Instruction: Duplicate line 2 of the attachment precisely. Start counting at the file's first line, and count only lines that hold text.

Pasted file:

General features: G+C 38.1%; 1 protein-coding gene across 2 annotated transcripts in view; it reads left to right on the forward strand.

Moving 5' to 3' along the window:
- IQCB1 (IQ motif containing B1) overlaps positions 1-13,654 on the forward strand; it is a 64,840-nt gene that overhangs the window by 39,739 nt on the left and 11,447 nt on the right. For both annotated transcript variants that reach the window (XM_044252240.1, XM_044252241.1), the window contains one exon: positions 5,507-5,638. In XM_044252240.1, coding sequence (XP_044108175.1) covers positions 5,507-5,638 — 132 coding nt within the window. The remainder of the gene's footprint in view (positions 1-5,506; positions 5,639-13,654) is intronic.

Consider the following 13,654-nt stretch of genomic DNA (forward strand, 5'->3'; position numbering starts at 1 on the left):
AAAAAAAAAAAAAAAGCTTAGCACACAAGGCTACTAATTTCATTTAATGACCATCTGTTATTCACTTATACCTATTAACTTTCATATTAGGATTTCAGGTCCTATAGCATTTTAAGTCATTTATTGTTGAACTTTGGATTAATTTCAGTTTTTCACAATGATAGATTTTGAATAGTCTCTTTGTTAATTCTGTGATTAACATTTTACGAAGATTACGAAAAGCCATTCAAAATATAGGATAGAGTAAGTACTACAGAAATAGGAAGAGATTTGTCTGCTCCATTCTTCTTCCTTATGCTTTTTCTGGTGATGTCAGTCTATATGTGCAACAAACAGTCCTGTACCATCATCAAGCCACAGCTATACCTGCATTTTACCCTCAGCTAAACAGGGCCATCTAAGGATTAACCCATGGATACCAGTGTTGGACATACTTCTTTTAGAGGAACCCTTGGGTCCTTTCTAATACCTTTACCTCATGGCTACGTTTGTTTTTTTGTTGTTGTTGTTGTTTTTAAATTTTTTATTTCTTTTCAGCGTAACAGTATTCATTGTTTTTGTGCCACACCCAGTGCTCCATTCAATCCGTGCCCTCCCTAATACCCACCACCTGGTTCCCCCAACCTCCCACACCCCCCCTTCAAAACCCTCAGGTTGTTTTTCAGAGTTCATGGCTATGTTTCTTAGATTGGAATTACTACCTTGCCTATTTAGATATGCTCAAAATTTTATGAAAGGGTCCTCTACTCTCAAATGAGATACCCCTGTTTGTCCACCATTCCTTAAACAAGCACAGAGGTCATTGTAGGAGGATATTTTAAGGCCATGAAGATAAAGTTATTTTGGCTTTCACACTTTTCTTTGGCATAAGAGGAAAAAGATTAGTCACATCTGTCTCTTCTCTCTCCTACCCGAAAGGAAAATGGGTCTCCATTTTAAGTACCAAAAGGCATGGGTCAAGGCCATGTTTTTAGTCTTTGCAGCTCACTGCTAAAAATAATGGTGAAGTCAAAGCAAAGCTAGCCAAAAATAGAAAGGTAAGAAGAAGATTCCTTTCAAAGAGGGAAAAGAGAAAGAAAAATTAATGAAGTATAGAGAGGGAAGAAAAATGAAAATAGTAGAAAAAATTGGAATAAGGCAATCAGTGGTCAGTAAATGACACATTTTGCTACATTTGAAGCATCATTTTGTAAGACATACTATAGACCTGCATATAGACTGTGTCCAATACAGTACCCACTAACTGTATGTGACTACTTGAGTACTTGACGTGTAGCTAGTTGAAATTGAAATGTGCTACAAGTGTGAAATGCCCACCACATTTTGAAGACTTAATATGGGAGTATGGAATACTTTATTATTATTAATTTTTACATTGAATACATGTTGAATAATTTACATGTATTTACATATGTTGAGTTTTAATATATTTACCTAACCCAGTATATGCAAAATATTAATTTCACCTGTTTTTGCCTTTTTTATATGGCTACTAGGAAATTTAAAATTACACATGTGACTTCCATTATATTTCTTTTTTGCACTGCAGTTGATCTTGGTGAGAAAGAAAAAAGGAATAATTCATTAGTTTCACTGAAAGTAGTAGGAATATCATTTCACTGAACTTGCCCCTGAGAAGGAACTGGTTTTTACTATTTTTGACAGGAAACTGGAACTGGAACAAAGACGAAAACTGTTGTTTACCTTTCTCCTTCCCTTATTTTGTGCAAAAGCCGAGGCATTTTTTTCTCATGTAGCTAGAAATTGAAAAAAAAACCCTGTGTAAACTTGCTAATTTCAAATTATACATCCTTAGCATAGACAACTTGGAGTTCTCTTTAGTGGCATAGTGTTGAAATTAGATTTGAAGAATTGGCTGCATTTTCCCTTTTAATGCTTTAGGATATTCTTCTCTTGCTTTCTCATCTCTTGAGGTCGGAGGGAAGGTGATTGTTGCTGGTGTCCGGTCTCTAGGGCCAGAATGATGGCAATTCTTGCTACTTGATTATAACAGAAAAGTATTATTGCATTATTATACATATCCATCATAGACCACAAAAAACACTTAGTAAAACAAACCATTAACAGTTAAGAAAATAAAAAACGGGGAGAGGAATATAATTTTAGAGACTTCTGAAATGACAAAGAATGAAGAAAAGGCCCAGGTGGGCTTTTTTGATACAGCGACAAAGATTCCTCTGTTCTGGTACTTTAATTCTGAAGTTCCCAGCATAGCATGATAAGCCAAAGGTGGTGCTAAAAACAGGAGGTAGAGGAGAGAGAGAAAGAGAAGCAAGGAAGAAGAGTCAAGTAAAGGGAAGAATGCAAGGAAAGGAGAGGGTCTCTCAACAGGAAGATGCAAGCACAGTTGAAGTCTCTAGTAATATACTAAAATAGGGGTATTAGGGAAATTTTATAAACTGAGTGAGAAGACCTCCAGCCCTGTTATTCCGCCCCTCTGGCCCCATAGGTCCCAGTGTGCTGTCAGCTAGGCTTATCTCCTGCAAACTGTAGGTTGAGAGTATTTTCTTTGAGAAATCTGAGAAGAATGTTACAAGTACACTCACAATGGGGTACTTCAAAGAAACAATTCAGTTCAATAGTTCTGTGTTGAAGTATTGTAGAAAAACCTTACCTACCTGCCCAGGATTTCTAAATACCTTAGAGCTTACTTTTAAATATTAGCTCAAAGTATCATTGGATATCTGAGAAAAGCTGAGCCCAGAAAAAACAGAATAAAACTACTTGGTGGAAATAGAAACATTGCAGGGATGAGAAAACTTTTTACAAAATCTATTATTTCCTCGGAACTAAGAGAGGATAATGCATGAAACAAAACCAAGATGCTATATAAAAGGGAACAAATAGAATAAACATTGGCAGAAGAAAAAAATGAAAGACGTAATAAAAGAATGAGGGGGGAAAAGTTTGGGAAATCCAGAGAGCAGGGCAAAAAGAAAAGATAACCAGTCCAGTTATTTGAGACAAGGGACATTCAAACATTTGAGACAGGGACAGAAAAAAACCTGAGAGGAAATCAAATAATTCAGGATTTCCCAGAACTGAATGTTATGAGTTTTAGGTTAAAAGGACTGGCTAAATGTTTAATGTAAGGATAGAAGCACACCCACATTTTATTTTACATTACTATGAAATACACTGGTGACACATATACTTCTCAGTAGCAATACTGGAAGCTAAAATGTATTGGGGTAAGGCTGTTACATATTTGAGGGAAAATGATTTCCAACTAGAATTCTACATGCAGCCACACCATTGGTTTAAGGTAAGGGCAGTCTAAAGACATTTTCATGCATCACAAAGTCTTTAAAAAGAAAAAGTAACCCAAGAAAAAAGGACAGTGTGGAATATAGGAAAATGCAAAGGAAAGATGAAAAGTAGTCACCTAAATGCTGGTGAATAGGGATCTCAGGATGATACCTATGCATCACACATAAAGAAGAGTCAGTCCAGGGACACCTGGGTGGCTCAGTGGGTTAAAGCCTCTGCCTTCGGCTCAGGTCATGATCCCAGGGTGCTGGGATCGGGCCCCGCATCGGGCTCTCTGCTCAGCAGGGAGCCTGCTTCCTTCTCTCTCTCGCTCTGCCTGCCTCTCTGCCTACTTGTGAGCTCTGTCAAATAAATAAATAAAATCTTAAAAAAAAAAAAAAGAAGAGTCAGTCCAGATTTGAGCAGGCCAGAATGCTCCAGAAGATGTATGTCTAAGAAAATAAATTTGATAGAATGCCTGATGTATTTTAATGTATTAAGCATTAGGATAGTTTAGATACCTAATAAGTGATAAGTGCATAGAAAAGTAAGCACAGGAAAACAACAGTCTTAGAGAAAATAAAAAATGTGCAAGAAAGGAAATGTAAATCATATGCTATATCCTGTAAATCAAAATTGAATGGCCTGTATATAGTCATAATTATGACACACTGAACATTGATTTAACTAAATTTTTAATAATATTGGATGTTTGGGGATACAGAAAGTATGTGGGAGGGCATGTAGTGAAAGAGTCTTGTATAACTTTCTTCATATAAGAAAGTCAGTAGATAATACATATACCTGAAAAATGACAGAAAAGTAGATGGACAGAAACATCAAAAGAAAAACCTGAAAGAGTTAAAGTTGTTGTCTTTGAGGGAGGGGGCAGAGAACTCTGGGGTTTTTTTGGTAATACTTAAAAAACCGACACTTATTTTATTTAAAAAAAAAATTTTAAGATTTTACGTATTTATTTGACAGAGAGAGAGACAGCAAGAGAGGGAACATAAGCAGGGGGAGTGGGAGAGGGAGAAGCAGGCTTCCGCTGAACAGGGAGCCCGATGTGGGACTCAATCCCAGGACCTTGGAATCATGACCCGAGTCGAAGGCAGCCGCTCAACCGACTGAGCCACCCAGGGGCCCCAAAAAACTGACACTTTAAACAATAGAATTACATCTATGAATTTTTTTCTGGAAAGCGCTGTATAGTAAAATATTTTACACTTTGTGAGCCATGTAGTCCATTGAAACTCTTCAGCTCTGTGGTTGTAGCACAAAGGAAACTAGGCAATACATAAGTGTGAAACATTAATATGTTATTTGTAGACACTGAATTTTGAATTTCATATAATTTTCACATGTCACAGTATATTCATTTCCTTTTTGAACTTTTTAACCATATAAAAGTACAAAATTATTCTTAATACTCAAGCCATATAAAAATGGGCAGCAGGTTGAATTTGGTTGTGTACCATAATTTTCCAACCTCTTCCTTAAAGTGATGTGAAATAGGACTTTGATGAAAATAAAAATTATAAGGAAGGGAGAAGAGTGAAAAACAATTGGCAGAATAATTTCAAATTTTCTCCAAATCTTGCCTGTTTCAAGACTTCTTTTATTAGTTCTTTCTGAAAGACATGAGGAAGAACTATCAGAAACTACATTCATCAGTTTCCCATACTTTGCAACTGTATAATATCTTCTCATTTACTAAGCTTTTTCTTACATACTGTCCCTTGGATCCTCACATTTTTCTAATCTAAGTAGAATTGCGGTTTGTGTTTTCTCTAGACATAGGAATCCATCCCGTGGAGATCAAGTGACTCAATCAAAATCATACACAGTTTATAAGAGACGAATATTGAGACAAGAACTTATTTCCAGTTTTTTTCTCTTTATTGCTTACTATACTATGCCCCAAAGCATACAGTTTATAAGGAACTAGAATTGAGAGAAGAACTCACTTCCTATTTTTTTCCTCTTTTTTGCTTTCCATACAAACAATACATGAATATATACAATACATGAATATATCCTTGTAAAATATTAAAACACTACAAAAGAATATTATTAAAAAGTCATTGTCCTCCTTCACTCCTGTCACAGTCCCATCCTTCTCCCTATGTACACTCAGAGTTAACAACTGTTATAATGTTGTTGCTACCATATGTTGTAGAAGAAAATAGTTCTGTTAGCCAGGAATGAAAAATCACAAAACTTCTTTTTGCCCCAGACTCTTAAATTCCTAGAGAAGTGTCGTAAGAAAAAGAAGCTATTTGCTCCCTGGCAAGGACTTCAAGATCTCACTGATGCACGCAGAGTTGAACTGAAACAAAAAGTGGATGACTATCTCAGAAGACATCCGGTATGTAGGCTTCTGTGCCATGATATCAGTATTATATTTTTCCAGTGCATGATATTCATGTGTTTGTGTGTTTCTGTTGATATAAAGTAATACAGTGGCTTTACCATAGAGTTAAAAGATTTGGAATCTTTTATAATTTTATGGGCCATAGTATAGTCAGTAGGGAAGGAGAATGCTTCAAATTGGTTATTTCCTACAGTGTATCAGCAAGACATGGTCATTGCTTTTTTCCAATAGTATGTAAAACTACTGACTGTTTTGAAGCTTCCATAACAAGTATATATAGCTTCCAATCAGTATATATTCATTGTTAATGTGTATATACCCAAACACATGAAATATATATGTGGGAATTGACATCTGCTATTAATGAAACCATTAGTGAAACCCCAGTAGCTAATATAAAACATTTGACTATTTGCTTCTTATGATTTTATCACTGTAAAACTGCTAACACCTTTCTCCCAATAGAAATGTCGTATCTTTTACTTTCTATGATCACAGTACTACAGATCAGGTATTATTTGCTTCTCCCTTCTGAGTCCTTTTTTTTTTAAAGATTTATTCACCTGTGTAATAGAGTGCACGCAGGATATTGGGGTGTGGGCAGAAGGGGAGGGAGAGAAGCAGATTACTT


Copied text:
Moving 5' to 3' along the window: